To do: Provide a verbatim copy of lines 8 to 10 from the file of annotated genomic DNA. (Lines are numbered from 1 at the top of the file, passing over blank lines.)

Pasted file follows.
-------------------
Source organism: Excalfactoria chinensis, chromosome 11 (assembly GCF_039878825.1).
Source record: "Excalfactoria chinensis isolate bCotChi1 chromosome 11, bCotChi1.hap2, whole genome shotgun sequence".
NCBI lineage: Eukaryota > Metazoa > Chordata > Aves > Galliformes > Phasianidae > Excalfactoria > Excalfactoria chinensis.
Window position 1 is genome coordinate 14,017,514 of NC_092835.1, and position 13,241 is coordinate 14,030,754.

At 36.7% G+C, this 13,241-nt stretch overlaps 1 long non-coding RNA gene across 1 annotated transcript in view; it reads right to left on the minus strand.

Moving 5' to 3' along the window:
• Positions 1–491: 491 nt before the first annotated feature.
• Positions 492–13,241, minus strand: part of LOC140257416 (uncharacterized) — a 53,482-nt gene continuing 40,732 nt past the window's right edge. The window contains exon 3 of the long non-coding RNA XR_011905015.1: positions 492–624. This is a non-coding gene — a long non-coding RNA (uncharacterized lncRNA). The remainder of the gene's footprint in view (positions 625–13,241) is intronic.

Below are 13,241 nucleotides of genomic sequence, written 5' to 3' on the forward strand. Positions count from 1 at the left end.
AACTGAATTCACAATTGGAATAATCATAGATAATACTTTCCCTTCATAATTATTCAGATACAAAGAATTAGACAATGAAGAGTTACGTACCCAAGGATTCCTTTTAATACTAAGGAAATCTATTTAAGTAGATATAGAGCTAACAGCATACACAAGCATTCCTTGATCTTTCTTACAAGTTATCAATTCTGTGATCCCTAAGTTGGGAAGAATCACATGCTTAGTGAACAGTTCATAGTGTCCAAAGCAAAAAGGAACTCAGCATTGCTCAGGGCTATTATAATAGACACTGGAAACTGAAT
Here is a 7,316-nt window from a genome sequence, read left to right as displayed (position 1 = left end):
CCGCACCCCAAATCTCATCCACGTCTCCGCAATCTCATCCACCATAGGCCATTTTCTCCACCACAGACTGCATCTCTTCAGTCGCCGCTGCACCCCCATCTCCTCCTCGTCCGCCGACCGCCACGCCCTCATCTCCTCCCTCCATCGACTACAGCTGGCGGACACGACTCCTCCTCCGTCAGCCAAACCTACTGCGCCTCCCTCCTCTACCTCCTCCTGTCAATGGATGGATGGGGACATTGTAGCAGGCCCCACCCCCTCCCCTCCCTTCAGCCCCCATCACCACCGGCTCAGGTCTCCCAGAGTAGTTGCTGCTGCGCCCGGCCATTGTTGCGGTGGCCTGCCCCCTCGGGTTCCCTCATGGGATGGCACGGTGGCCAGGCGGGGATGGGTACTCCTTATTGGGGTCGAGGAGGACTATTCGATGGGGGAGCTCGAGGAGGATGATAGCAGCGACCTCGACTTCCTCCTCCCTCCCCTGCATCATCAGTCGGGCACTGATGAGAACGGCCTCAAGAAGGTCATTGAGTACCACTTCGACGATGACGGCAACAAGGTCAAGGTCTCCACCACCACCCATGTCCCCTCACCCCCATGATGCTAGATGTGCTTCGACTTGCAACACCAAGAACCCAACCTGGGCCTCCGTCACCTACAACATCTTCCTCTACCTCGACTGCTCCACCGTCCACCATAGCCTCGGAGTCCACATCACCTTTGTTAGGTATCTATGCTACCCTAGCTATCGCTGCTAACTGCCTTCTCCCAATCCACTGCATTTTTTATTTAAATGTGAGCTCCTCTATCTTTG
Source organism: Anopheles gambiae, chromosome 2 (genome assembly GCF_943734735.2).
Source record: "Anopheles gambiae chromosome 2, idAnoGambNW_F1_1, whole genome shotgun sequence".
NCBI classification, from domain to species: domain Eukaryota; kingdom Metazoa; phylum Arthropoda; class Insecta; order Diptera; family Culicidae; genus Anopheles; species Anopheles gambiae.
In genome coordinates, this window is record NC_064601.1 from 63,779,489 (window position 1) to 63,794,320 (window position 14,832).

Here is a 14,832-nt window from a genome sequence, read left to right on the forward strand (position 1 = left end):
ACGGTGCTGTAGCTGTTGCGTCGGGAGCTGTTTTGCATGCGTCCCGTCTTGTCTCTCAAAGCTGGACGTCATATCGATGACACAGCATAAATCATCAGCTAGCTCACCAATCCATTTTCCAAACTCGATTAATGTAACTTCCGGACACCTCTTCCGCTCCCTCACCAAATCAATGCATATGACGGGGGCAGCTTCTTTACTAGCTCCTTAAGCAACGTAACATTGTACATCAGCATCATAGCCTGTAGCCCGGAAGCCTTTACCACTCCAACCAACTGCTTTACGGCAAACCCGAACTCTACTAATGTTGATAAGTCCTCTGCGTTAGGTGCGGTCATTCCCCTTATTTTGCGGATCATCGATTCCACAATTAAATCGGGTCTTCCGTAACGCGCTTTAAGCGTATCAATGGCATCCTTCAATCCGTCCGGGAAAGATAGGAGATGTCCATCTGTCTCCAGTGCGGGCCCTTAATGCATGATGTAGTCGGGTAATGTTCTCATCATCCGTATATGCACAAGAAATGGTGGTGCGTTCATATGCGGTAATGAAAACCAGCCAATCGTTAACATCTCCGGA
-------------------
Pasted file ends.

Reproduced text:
• Positions 492–13,241, minus strand: part of LOC140257416 (uncharacterized) — a 53,482-nt gene continuing 40,732 nt past the window's right edge. The window contains exon 3 of the long non-coding RNA XR_011905015.1: positions 492–624. This is a non-coding gene — a long non-coding RNA (uncharacterized lncRNA). The remainder of the gene's footprint in view (positions 625–13,241) is intronic.

Below are 13,241 nucleotides of genomic sequence, written 5' to 3' on the forward strand. Positions count from 1 at the left end.
AACTGAATTCACAATTGGAATAATCATAGATAATACTTTCCCTTCATAATTATTCAGATACAAAGAATTAGACAATGAAGAGTTACGTACCCAAGGATTCCTTTTAATACTAAGGAAATCTATTTAAGTAGATATAGAGCTAACAGCATACACAAGCATTCCTTGATCTTTCTTACAAGTTATCAATTCTGTGATCCCTAAGTTGGGAAGAATCACATGCTTAGTGAACAGTTCATAGTGTCCAAAGCAAAAAGGAACTCAGCATTGCTCAGGGCTATTATAATAGACACTGGAAACTGAAT